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Hatteras Island is one of America's great paddling locales. In most areas, you have one kind of paddling or another. But here, within only a few miles of each other, you can do many kinds of paddling. People with no prior experience can get started and have an enjoyable time, and there are instructional programs available to help them develop proficiency at whichever type appeals to them. Little kids or retirees can both enjoy time on the water. We highly recommend Carolina Outdoors, a division of Kitty Hawk Kites. This company operates franchises at Avon, Hatteras Village and Ocracoke's Silver Harbor. You can take lessons, go on guided tours, or rent equipment. They offer all three in three categories : Basic Paddling, Sea Kayaking and Surfyaking. To make reservations, call 252-441-4124. They have special programs for groups, kids, and families. They run guided tours out of their Northern Beaches, Central Beaches, and Southern Beaches locations. You will not be here long enough to take all their tours if you did one a day your whole visit.
For their tours, Carolina Outdoors provides all equipment : kayak, paddle, life jacket. An introductory lesson is provided before you set out. You provide the bug spray or net, camera, water bottle and snack. The kayaks are very comfortable. You lean back against your seat and once you get the hang of the paddle, it becomes a very rhythmic process to alternate left, right, left and right. The touring kayaks they give you are long and wide bottomed, so they maintain a very straight line and do not rock from side to side. After about 15 minutes, you feel like you could paddle quite a distance. You're paddling back on the Sound, so you don't have big waves. The tours are in the early morning or mid evening, which are usually the calmest times on the Sound. Often, the water is smooth as glass. The canoe photos on this page were taken in the afternoon, which is the windiest time of day, so you'll notice the water has a slight chop, bu it's still pretty quiet.
Surfyaking, or surf kayaking, is another matter entirely. You're surfing sitting down, surfing in a kayak. You paddle out beyond the breakwater, turn halfway around, and wait for a good wave, which usually occurs about every seventh one. A "good" wave is one full of oxygen. The oxygen is what will give you the lift to stay on the front edge. You can tell the good waves by their foam. As the one just before it slides past, you dig the paddle into the water, turn to point into shore, and start paddling hard to get your speed up to that of the wave. If you're going too slow, the wave will lift you up the front but you'll slide off the back. You have to be going fast enough to stay on the front. The wave, in effect, is pushing you ahead of it. If you catch the wave just right, you can ride it all the way in. A "perfect ride" will actually slide you right up on the beach. If you're really good and really lucky, you'll catch one of those a day. The whole day is an attempt to catch that one.

To surfyak, you have to use a kayak. And it's not the same kind of kayak you use back on the Sound. These surfing kayaks are very short, snubnosed, with no keel, but a smooth bottom that allows them to pivot and slide. A touring kayak has to be steady and stable. A surfing kayak has to be lightning quick and buoyant. As a gimmick, some people try a tandem surfyak. It's a cute idea that allows a guy to take his girl out on the water, but it's terrible for surfyaking. They're too long, too heavy and not nearly quick enough. Defenders point out that Hawaiins used them, but they forget Pacific waves are much, much larger.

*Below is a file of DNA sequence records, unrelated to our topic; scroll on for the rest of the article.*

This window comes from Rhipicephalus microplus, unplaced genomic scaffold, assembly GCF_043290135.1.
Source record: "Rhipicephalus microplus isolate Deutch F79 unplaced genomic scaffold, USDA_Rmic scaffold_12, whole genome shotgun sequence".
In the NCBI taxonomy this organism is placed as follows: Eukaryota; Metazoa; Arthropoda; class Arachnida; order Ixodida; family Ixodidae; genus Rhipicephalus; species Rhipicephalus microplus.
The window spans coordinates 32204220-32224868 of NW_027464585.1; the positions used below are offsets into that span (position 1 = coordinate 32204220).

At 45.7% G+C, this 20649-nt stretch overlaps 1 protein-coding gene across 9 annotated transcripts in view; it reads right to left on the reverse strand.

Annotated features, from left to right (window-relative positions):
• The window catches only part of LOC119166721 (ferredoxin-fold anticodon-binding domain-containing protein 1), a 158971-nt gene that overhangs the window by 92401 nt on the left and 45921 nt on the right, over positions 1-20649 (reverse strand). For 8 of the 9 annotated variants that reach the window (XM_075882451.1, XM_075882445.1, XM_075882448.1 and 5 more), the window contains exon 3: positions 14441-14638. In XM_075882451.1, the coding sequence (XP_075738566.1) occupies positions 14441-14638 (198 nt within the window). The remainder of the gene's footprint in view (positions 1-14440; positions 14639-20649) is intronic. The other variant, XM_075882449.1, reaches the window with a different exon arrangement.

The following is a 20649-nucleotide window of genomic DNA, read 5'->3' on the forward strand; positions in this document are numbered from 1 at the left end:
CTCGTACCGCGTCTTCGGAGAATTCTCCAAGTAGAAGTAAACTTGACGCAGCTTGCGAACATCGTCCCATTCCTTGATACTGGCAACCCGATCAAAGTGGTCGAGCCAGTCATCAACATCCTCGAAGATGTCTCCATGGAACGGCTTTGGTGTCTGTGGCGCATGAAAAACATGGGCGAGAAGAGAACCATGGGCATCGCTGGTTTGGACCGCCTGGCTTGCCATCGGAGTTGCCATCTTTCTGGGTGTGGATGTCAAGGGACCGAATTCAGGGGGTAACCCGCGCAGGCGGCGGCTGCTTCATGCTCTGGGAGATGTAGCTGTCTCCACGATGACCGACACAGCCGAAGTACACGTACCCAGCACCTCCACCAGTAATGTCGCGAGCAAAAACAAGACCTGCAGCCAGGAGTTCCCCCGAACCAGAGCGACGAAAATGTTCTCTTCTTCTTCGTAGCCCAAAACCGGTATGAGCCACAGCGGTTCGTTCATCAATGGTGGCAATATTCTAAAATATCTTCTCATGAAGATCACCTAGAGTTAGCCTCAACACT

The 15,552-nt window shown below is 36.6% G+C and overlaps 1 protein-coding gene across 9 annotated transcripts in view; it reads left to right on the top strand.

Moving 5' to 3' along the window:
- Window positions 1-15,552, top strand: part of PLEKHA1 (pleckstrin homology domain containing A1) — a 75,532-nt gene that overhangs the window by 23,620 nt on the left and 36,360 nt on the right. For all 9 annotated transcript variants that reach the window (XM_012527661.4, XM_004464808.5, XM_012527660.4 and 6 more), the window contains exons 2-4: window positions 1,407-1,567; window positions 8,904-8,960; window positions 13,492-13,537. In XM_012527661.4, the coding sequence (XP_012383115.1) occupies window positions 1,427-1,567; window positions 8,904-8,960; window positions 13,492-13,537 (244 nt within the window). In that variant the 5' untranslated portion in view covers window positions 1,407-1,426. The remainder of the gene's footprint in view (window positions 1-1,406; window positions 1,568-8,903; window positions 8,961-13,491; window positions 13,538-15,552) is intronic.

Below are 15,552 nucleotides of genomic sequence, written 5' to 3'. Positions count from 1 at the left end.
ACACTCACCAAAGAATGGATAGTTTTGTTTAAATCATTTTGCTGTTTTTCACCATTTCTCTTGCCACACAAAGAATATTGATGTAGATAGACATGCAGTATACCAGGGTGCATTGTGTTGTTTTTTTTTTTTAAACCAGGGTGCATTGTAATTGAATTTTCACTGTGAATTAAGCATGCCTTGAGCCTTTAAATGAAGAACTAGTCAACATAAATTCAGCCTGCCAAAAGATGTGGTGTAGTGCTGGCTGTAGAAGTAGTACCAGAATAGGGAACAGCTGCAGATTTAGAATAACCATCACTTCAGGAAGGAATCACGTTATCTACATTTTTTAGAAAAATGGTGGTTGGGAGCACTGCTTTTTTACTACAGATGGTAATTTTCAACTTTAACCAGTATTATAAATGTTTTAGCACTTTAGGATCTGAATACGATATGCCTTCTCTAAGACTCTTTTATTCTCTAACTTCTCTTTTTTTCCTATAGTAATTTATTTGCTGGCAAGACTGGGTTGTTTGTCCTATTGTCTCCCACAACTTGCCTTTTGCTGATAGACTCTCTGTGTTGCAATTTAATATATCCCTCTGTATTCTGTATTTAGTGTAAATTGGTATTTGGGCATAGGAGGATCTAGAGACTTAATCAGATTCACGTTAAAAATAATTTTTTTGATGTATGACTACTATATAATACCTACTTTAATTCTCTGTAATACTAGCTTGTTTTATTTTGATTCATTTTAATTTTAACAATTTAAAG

All serious surfyakers paddle solo.The green surfyak top right is a standard sit inside model. The red one shown just above right is a Hawaiin sit on top model. Since no matter how good you are, you're going to be rolled, spun and thrown by the big waves, the sit on top version allows a cleaner exit. It's one thing to just roll or slide off and stand up. It's quite another to be dragged upside down while you try to disentangle your feet and legs. We therefore recommend the Hawaiin style.

Surfyaking is possible at Hatteras because the beaches are extremely uncrowded. You can just move up or down the shore 20 yards to where there is nobody in the water. In most places along the East Coast, they ban surfboards and surfyaks because someone might get hurt. We like surfyaking because some of our kids lack the body balance or foot dexterity to master surfing, but they can do pretty well sitting down and have about the same experience.

However, when we paddle back on the Sound, we hold a dissenting opinion. We prefer a canoe. Our Old Town Pack, the green craft shown above left and right here, can do everything touring kayaks can do with several advantages they don't have. First, we can sit up higher, which allows us to see better. Second, we can slide forward onto our knees and lean into our strokes, giving us greater leverage. Being able to shift from one position to another is also more relaxing than being pinned in one position for an hour or so. We have a back on our canoe seat, so the kayak offers no edge there. We have the crossbar on our canoe equipped with a drinkholder, camera bag and specially made pack with pockets for suntan lotion, raincoat, binoculars, knife, first aid kit, food, sunglasses, map, compass and waterproof flashlight. You can carry those items in a kayak by stashing them down inside by your feet but they are nowhere near as accessible. Our canoe, which we have used all over the country, weighs less than a kayak, and is easily transported on a cartop or on our shoulders from vehicle to water.
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